Instead of typing the story out as I’d done on all the books before, I resolutely wrote all of Stained out on paper and I still have the notebooks to prove it. Two and a half notebooks of vampires, religion, and politics and it came to a close in December 2012, when I used my Senior Project as an excuse to finish it. I edited and revised and presented Stained 2.0 as my product, and had several friends and people read it for me. Most seemed to enjoy it, but, as always, there was more work to do.
Since 2012, I have edited and revised Stained six more times. I’m currently on the eighth revision, and—while a lot of it is recognizable from that first handwritten draft—it’s different. I have learned so much in the classes I’ve taken and the people that I’ve talked to that I developed a new story out of the old one, and learned how to make something that people would hopefully want to read.
But timing is everything. Even by the time that I finished the first draft the vampire market was dying, and as of now no one really wants to read about my favorite bloodsuckers. Now it’s all about terminal diseases and lovesick teenagers. Still, I carry on with this noble quest of mine to get this novel out there.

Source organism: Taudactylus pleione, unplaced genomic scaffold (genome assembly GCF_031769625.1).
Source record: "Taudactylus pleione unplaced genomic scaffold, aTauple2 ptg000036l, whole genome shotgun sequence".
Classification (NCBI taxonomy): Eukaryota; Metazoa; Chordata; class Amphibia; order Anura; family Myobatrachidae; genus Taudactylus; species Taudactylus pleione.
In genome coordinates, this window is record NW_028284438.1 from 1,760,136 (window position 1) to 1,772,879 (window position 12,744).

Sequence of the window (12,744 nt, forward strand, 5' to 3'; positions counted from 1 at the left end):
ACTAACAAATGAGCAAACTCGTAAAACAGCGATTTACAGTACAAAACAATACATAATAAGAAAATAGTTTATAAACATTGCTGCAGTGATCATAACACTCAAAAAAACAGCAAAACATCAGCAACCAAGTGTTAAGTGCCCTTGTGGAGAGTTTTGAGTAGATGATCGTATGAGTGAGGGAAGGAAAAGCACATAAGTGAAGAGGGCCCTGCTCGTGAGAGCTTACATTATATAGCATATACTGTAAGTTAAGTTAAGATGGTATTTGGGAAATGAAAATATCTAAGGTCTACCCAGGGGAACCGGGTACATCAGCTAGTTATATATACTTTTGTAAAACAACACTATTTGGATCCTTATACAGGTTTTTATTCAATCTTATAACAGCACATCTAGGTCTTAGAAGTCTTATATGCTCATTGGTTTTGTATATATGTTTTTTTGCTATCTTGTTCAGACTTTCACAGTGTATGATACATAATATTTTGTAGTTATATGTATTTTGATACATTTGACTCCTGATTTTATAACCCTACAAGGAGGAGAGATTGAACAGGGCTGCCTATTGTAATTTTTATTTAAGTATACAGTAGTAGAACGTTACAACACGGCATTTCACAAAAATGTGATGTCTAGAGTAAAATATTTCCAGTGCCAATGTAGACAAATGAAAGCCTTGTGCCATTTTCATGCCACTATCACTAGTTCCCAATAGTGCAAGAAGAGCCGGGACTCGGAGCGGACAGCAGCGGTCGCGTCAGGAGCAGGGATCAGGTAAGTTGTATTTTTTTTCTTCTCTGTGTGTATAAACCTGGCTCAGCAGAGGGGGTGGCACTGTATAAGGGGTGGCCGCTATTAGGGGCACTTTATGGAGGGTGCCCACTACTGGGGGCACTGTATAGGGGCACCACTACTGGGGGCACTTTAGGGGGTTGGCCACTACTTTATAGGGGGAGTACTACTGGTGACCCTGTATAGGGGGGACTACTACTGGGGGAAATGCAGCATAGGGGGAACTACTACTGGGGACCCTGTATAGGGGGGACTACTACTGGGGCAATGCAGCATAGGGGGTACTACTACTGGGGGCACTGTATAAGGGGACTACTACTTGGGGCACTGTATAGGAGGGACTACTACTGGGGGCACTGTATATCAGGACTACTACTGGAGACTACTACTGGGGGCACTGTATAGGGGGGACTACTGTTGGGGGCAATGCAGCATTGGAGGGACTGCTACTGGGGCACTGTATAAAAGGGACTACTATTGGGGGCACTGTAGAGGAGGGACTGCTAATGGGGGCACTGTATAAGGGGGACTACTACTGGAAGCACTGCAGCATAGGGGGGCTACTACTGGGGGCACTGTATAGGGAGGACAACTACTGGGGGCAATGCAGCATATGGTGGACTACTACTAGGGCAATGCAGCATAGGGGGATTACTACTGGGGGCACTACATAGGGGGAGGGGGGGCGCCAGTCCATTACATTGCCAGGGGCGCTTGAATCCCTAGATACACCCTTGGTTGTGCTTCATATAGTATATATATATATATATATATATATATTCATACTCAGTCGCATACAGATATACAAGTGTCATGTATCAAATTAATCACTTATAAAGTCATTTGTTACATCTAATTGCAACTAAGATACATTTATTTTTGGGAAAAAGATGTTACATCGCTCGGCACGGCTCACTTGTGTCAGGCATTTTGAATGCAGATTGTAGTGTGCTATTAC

Last summer, in this rut of no one wanting to read my vampire novel, I started writing a more commercial story–inspired by the writing of Sarah Dessen. I titled it The Summer We Fell and decided that this would be the type of book I’d actually want my mom to read. I got five chapters in, and then school started up and I was lost. However, I intend to finish it this year and will be working on it this summer.
Throughout high school and college, I also worked on fan fiction. I started a lot of stories, but, to date, I’ve only finished one actual narrative. I started work on Know the Perils in March of 2012, and it was one of the things that helped me get over a bad break-up. I dove into the world that I’d grown up with and loved with new eyes, because I’d always been afraid to put my fingers into J.K. Rowling’s writing. I felt that I couldn’t do justice to her characters or her world, but once I realized that was fine and that I could put my own spin on it I stopped freaking out and just wrote. I followed the novels as closely as possible and, 96 chapters later, I finished it in December of 2013. To give you an idea of length—Know the Perils is equivalent to at least three novels. Could I have spent that time writing my own work? Sure, but I learned just as much from mimicking J.K. Rowling’s pace, style, and form than I could’ve from writing and revising my own stuff.
As I said in my About Me, I’ve also been blogging for a long time, but it wasn’t until college that I got serious about it. I’ve learned a lot about myself and people from that, and I feel that it’s helped some people get to know me better.
Do I know for sure if I’m going to make it as a writer? No, but I’ll keep trying.
I’ve wanted this for thirteen years, and whatever setbacks I have aren’t going to stop me from chasing after my dreams and pursuing my goals.